On September 14, 2000, Anoka County recommended that Jeffrey’s license be revoked.  Support for this recommendation included the August 14 inspection, which found that Jeffrey was over-capacity, she had provided inadequate supervision when she left an infant on a couch twice to check on children who were outside, and she had noncompliant infant sleep space because she slept infants on adult beds.  That same date, Carlson sent a letter to appellant Katherine I. Laska, informing her that Anoka County had recommended that Jeffrey’s day-care license be revoked.  On October 18, 2000, DHS revoked Jeffrey’s day-care license based on the “serious and repetitive nature” of the violations by Jeffrey during the August 14, 2000 relicensing inspection and “the risk to the health and safety of the children in care.”  

Appellant filed a wrongful-death lawsuit against Anoka County, Jennifer Carlson, Joyce Jeffrey, and Ginger Flohaug.  Respondents moved for summary judgment, and the district court granted Anoka County’s motion for summary judgment, ruling that the county did not cause Hannah’s death, the county did not owe a duty to warn appellant of Jeffrey’s rule violations unless it recommended that adverse licensing action be taken, and owed no common-law duty to warn.  The district court denied Jeffrey’s motion for summary judgment ruling that appellant’s expert’s opinion was commonly accepted by the medical community, was admissible because it is not speculative or novel, and the issue of the cause of Hannah’s death should be decided by a jury.  This appeal follows.


On appeal from summary judgment, this court must determine (1) whether there are any genuine issues of material fact and (2) whether the district court erred in its application of the law.  State by Cooper v. French, 460 N.W.2d 2, 4 (Minn. 1990).  This court reviews de novo whether a genuine issue of material fact exists and whether the district court erred in its application of the law.  STAR Ctrs., Inc. v. Faegre & Benson, L.L.P., 644 N.W.2d 72, 77 (Minn. 2002).  This court must “view the evidence in the light most favorable to the party against whom summary judgment was granted.”  Id. at 76-77.  For purposes of this case, therefore, we must accept appellant’s factual allegations as true.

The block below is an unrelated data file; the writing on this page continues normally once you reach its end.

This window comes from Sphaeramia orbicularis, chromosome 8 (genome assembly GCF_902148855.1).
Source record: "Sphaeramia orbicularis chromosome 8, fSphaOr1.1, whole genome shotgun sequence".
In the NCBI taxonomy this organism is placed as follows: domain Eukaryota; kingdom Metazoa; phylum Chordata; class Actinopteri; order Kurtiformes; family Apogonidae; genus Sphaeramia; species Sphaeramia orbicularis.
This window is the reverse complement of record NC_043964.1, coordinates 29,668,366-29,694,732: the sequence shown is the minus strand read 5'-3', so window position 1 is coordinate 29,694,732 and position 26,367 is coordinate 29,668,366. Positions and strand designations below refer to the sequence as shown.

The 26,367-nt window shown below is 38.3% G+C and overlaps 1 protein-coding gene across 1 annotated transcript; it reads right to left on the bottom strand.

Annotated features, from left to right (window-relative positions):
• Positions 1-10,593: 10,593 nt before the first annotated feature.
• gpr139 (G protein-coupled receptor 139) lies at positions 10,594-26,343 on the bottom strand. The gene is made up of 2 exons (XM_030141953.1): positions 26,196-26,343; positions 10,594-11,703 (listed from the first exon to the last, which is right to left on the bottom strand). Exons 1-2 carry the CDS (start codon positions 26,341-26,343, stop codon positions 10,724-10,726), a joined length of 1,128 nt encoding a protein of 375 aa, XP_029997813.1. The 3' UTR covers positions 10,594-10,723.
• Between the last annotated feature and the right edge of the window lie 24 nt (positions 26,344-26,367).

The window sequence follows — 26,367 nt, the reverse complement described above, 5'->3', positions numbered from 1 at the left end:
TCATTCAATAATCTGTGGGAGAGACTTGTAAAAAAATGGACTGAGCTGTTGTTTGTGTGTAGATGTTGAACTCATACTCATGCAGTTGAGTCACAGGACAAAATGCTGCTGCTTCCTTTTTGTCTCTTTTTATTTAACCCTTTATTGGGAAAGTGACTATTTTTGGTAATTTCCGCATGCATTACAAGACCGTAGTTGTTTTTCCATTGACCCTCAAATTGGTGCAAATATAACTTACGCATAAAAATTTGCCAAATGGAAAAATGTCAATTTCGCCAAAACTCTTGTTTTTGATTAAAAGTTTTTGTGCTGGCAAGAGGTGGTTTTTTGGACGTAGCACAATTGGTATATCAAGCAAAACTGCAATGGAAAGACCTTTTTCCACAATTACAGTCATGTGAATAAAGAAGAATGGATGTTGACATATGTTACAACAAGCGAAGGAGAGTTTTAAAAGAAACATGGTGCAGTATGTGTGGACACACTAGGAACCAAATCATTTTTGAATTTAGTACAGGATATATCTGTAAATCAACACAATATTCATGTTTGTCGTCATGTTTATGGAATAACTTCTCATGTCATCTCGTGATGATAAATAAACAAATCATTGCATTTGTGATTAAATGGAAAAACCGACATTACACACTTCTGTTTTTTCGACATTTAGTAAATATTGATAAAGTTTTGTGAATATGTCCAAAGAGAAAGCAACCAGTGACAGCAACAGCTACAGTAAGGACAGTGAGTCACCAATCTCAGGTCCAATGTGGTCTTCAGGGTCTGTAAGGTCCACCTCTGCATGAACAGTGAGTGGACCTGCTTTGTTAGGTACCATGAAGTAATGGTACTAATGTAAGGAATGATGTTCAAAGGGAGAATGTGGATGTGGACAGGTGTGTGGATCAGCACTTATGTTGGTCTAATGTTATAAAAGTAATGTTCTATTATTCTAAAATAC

Genuine issues of material fact

Appellant argues that the district court erred in granting summary judgment in favor of the county because there are genuine issues of material fact regarding the county’s actions that contributed to Hannah’s death.  Appellant alleges common-law negligence and negligence per se claims against the county.  The district court granted summary judgment in favor of the county based solely on the issue of causation.

            The elements of negligence are (1) duty, (2) breach of duty, (3) proximate cause, and (4) injury.  Hudson v. Snyder Body, Inc., 326 N.W.2d 149, 157 (Minn. 1982).  While the district court did not address the issue of duty, the supreme court has held that “small children in a licensed day care facility are a particular protected class.  The class consists of uniquely vulnerable persons: small children, often infants, left by their working parents in a home other than their own, and left in the care of another person.”  Andrade v. Ellefson, 391 N.W.2d 836, 842 (Minn. 1986).  Under Andrade, a special relationship exists between the county investigating day-care facilities for licensure and the small children in the facilities, giving rise to a tort duty of care owed by the county to the children, who constitute a protected class.  Id. at 843.  The county owed a duty of care to Hannah.  The issue of whether the county breached that duty is normally a question for the jury.  See Lundman v. McKown, 530 N.W.2d 807, 828 (Minn. App. 1995), review denied (Minn. May 31, 1995). 

            The district court granted summary judgment in favor of the county solely on the issue of causation, ruling that Jeffrey’s day-care license could not possibly have been revoked or suspended prior to Hannah’s death.  The district court ruled that there were no material fact disputes because even if the county had recommended adverse action, such as an immediate suspension, it could not have been processed in time to prevent Hannah’s death.  The district court further ruled that Jeffrey’s conduct violations were not the type that would result in a license suspension or revocation.  Proximate cause is established when a party’s negligent act (or failure to act) is “one which the party ought, in the exercise of ordinary care, to have anticipated was likely to result in injury to others . . . though he could not have anticipated the particular injury which did happen.”  Lubbers v. Anderson, 539 N.W.2d 398, 401 (Minn. 1995) (quotation omitted).  It must also be shown that the party’s “conduct was a substantial factor in bringing about the injury.”  Id. (quoting Flom v. Flom, 291 N.W.2d 914, 917 (Minn. 1980)).